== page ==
The new head of the Cairo-based Arab League, Nabil al-Araby, slammed “foreign interference” during a meeting Wednesday in Damascus with Syrian President Bashar al-Assad.
The two leaders discussed the raging civil war in Libya, the upcoming bid for statehood by the Palestinian Authority at the United Nations in September, and Assad's stated efforts to implement domestic reforms.
“Al-Araby voiced the Arab League full rejection to all bids of foreign intereference in the Syrian affairs, and support to the bulk of reforms made in Syria,” reported the state-run Syrian Arab News Agency (SANA). The Arab League secretary-general also voiced support for “the bulk of reforms made in Syria, hoping that Syria would emerge stronger given its pivotal role in the region,” SANA added.
Arab governments often blame "foreign interference" for grassroots opposition within their own countries.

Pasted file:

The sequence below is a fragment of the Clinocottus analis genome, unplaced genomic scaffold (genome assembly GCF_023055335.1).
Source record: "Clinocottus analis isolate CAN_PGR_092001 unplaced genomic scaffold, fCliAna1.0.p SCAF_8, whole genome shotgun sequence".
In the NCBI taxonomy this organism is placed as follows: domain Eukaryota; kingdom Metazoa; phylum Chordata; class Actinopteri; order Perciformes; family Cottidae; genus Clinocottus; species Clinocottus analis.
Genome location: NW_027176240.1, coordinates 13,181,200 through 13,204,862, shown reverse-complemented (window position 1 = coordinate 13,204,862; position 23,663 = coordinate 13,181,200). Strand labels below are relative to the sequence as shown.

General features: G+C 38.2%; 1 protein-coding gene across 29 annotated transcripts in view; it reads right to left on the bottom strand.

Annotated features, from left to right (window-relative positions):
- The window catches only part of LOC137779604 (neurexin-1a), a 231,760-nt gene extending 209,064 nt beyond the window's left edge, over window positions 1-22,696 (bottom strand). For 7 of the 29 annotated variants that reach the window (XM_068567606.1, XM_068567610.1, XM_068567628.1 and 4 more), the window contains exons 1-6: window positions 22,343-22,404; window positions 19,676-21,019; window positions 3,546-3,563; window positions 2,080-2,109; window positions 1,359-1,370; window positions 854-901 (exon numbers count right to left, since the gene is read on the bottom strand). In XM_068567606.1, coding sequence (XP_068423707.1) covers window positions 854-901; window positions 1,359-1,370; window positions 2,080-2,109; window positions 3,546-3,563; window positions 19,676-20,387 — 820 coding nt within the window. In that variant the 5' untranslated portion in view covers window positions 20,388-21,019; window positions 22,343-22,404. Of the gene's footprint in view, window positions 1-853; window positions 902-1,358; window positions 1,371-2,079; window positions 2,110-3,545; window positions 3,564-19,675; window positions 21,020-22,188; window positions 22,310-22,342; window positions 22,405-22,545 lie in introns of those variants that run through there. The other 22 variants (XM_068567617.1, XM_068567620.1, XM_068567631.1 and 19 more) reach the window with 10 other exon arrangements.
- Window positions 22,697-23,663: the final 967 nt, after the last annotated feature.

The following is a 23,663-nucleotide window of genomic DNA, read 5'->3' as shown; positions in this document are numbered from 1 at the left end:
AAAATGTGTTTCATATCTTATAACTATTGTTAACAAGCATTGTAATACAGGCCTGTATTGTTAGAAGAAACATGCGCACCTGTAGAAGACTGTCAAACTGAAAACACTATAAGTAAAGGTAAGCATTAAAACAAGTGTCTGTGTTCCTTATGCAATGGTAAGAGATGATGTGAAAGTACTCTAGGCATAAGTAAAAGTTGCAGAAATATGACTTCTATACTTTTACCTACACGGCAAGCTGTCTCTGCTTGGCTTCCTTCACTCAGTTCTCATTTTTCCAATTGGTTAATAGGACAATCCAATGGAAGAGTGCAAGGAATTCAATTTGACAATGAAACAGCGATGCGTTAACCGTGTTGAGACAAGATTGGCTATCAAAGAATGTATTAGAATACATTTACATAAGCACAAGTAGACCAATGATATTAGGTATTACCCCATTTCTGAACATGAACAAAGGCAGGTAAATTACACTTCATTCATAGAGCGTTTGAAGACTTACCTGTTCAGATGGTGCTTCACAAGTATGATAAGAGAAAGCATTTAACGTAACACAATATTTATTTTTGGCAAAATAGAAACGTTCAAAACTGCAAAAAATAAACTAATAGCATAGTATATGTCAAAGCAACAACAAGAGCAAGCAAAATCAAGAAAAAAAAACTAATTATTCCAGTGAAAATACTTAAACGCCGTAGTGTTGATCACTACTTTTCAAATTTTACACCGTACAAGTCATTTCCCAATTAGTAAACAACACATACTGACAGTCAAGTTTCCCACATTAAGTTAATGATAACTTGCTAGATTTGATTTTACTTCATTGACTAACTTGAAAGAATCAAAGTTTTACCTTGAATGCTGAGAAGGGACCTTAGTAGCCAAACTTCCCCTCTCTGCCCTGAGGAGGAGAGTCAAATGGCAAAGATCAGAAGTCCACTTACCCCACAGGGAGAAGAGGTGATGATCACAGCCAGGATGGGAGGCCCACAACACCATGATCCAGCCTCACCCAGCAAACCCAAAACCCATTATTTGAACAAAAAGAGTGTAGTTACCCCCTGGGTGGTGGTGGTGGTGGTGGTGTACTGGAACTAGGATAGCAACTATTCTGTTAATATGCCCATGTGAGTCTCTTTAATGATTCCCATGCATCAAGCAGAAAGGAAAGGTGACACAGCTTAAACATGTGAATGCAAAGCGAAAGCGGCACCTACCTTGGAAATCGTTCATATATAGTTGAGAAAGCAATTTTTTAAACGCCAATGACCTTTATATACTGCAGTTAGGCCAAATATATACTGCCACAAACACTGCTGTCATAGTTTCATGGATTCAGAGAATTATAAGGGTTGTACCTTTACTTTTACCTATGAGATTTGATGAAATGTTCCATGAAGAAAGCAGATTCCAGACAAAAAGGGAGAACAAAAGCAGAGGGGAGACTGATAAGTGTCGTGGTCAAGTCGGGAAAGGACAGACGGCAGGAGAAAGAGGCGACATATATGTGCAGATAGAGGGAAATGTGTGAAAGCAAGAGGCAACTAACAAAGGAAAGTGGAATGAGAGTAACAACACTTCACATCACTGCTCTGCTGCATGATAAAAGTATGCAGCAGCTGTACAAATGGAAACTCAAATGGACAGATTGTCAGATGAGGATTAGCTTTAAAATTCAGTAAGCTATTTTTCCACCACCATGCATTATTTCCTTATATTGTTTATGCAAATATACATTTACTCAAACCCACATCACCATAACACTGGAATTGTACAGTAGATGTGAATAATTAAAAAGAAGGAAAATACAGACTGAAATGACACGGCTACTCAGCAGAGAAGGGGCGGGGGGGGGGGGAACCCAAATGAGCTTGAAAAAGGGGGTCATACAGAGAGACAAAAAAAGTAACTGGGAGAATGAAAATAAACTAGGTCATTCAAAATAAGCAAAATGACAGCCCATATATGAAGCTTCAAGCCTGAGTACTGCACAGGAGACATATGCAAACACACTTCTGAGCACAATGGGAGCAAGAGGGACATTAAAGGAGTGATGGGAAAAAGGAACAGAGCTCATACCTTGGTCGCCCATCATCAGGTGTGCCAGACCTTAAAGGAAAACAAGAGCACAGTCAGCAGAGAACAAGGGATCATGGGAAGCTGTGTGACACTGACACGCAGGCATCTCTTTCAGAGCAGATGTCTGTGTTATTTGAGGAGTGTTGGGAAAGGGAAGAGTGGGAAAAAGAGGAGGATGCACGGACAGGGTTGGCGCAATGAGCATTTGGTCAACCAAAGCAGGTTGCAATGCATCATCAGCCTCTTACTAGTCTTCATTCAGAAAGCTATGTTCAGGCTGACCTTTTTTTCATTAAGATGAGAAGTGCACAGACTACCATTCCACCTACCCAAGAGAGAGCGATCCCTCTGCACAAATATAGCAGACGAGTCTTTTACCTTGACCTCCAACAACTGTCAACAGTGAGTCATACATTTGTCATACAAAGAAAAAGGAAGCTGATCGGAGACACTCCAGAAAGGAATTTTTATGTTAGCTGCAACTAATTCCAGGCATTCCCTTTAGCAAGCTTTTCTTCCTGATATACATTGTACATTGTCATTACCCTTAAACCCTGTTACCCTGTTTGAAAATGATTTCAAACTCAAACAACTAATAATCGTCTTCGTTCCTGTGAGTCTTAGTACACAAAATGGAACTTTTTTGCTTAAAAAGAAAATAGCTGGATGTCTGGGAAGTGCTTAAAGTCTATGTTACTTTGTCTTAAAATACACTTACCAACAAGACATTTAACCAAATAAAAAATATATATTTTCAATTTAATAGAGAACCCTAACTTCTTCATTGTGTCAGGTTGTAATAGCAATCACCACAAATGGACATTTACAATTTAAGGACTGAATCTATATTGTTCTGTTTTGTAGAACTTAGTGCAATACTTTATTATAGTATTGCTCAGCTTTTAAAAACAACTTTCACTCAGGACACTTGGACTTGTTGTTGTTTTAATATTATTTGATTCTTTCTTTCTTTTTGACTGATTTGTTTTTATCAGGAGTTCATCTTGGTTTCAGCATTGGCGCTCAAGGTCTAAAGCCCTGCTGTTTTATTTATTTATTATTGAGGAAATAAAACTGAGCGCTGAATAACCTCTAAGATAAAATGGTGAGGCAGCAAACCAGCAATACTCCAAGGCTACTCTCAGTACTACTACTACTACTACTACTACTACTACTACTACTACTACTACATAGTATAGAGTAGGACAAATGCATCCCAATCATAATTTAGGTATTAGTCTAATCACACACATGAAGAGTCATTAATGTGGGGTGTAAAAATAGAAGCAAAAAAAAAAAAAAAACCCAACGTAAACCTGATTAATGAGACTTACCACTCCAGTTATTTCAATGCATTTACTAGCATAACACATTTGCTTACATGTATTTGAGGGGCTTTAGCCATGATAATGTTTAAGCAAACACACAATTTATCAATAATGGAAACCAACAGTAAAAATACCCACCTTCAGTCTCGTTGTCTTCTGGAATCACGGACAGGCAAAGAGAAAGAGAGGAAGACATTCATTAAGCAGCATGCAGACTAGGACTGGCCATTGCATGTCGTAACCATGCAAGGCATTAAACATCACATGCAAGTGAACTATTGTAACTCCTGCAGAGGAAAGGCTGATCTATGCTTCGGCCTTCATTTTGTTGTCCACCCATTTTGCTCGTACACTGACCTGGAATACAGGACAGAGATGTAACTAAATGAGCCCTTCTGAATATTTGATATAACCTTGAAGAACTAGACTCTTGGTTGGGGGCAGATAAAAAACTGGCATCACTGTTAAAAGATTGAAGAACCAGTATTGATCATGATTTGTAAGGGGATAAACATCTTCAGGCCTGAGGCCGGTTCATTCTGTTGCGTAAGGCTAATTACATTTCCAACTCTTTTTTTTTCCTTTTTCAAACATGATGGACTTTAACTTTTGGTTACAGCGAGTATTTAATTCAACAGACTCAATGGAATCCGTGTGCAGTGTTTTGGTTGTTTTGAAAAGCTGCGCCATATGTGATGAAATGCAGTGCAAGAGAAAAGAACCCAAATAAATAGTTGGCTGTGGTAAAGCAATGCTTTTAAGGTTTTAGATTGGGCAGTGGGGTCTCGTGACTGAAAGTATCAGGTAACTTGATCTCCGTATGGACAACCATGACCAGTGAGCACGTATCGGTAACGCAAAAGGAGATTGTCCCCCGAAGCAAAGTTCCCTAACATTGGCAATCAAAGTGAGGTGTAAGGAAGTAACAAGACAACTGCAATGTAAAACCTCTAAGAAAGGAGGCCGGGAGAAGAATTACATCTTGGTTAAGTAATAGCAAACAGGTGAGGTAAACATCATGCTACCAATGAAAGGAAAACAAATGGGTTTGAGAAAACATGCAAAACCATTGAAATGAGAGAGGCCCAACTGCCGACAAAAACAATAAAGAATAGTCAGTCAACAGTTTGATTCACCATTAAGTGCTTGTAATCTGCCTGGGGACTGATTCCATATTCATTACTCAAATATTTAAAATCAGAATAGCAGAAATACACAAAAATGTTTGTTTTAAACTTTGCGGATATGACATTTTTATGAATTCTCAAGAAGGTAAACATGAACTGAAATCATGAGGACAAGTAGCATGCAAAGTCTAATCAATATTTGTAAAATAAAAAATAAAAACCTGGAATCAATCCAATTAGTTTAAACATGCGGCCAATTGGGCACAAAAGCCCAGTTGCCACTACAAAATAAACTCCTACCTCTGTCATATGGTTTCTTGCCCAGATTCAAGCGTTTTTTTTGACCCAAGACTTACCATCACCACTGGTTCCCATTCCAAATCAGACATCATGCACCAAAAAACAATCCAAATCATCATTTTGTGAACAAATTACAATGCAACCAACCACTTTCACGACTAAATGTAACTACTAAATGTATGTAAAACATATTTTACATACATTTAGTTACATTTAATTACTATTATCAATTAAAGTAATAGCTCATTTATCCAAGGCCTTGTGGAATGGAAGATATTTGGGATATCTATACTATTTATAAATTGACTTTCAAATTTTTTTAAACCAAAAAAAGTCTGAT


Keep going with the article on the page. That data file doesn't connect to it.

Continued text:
U.S. Secretary of State Hillary Clinton scored Assad's government Monday after the American and French Embassies were attacked. Clinton told reporters that Assad had “lost legitimacy” and “has failed to deliver on he promises he's made.”
President Barack Obama followed up the next day by underlining Clinton's remarks, repeating that Assad was “losing legitimacy in the eyes of his people.” He told CBS News that the Syrian president had missed “opportunity after opportunity” to present genuine reforms.
Meanwhile a gas pipeline in northeastern Syria was damaged by a fire late Tuesday in the Tayanah area. Conflicting reports included an allegation by residents that the fire was caused by a bomb at the site.
Syrian rebels have been meeting in Turkey to discuss the establishment of a shadow government to replace the current administration if the revolution succeeds in toppling Assad's regime.